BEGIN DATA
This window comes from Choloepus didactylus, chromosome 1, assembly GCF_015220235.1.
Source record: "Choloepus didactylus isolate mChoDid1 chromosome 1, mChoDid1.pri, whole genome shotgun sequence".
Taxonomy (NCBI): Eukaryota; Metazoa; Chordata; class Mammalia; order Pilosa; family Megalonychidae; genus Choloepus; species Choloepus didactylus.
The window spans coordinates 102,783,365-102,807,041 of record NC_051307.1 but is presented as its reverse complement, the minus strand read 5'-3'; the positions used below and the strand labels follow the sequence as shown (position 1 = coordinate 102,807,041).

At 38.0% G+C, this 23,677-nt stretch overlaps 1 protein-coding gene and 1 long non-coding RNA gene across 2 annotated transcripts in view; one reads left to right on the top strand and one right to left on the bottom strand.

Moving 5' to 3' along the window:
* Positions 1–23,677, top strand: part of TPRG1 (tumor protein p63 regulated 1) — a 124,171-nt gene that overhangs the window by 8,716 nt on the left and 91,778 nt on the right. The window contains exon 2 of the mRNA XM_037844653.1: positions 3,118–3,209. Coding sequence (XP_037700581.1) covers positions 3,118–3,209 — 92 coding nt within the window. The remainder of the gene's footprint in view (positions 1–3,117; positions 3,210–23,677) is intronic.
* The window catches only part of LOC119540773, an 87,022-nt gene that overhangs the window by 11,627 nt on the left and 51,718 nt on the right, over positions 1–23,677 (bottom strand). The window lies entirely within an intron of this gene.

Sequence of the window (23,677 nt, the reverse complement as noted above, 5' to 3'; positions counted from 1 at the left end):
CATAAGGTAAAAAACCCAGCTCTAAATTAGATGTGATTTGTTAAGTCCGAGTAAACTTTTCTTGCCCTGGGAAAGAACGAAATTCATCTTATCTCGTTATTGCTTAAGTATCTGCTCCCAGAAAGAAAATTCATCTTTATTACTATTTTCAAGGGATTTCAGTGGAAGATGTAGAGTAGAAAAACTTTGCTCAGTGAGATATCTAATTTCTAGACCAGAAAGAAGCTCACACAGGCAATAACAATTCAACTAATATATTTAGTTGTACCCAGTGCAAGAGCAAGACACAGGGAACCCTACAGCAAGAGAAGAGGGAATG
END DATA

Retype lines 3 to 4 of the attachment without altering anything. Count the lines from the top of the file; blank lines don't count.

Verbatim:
Taxonomy (NCBI): Eukaryota; Metazoa; Chordata; class Mammalia; order Pilosa; family Megalonychidae; genus Choloepus; species Choloepus didactylus.
The window spans coordinates 102,783,365-102,807,041 of record NC_051307.1 but is presented as its reverse complement, the minus strand read 5'-3'; the positions used below and the strand labels follow the sequence as shown (position 1 = coordinate 102,807,041).